engineers, it will be about race and religion. Then, of course, there is the other side of the coin. Calling for an
emergency or engineering a situation in which areas are declared
security risks, is a move that demands cojones. It is a move in which
the state security apparatus has to essentially wage a war against their
own. Tyranny is a bloody business. Can the regime expect that the state
security apparatus, and by this, I mean the foot soldiers, would
actually turn their guns against their own?
During my military career and after, I have had the unfortunate life
experience of meeting those men who do the bloody work for tyrants. Men
and women who have been in deaths squad and other paramilitary outfits
used to suppress dissent. Men who have turned on their own for the
benefice provided by tyrants.
I do not see this in Malaysia. Not the banal evil of other
kleptocratic countries. Let us not go there. If the Najib regime does
call some kind of emergency using the tools available to him, I wonder
if Malaysians - and by this I mean everyone from protesters, the
security apparatus and politicians - would be able to turn on each
As someone who has been to nearly every one of these protests of
diminishing returns, I know a few old timers - patriots even - who would
have no problem being cannon fodder for the "cause". After all, we
started this problem, so we may as well contribute in finishing it or it
finishes us. But large-scale protests as we have seen in other countries, I am
skeptical, not when the opposition is in disarray and young people are
marginalised from the mainstream oppositional process. I am more
inclined to find it useful to look at other Muslim-majority countries
rather than countries closer to home.
Because of our political system, Malaysia is due a reckoning. I do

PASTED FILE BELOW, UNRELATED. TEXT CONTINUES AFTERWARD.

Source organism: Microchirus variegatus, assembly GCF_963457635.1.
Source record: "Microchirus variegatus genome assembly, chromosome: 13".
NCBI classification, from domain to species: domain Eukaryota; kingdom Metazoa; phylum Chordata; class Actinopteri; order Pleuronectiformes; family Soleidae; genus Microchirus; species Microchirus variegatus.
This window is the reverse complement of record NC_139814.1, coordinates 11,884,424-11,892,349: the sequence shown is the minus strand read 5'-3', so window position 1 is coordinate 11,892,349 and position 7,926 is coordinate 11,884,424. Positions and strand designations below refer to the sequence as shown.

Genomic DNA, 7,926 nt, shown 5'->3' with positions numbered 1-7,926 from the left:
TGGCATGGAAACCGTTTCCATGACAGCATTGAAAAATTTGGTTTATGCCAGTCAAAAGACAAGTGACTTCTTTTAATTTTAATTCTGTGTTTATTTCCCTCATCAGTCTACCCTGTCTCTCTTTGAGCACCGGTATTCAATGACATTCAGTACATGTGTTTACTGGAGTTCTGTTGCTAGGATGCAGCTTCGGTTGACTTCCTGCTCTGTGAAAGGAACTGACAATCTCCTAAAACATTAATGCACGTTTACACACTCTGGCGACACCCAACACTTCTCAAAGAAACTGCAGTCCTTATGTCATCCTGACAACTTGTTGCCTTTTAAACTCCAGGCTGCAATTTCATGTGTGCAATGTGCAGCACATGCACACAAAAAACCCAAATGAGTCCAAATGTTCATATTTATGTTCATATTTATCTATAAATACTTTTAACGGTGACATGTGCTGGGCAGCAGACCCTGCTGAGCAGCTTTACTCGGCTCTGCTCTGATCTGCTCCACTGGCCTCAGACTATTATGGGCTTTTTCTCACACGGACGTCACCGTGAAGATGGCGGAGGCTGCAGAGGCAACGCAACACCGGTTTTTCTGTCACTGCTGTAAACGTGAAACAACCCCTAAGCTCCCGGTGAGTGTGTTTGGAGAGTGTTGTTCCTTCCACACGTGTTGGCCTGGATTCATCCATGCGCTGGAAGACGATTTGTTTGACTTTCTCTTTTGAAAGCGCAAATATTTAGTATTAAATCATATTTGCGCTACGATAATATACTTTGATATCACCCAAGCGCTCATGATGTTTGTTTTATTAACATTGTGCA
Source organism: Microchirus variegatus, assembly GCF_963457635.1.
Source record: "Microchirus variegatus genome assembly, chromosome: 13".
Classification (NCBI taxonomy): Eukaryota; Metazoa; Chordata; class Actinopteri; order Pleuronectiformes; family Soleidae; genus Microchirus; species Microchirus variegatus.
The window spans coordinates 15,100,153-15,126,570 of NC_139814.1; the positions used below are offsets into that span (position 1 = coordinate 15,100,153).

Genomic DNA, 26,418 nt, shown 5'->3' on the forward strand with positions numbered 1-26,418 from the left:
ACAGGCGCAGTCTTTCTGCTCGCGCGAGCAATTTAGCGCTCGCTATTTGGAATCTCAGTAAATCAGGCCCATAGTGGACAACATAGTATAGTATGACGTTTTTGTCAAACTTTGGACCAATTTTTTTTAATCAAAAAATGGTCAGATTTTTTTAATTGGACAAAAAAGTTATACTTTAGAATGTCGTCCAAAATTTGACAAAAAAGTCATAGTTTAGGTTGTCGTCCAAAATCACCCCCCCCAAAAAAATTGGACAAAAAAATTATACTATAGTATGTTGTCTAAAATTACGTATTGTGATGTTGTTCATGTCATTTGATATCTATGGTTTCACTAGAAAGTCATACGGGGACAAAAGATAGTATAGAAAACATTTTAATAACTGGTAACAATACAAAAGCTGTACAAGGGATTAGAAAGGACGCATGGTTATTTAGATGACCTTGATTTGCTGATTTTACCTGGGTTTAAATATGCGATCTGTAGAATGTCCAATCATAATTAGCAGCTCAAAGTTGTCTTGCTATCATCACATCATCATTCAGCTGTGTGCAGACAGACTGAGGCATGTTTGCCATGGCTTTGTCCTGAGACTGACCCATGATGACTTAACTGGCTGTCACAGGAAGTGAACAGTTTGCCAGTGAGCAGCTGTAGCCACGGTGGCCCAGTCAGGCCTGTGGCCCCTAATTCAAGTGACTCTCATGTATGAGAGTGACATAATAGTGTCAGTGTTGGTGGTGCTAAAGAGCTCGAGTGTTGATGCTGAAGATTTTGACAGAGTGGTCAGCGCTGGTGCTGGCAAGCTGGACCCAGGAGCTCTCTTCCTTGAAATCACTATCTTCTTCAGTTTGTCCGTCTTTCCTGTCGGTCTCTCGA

not think that the opposition at this time would be the harbinger of the
shape of things to come, but I do know that when it does come, everyone
will be touched.
Fake news for a fake democracy - By Commander S THAYAPARAN (Retired) Royal Malaysian Navy
Saturday, February 03, 2018
Malaysiakini : “Totalitarian propaganda perfects the
techniques of mass propaganda, but it neither invents them nor
originates their themes. These were prepared for them by 50 years of
imperialism and disintegration of the nation-state, when the mob entered
the scene of European politics. Like the earlier mob leaders, the
spokesmen for totalitarian movements possessed an unerring instinct for
anything that ordinary party propaganda or public opinion did not care
or dare to touch. Everything hidden, everything passed over in silence,
became of major significance, regardless of its own intrinsic
importance. The mob really believed that truth was whatever respectable
society had hypocritically passed over, or covered up with corruption.” ― Hannah Arendt, ‘The Origins of Totalitarianism’
COMMENT | DAP’s Lim Kit Siang’s offer to the Umno regime to form
a bipartisan committee to tackle “fake news” is the cherry on top of
the horse manure cake that is politics in this country. This is exactly
what Malaysia needs right now - two highly partisan entities determining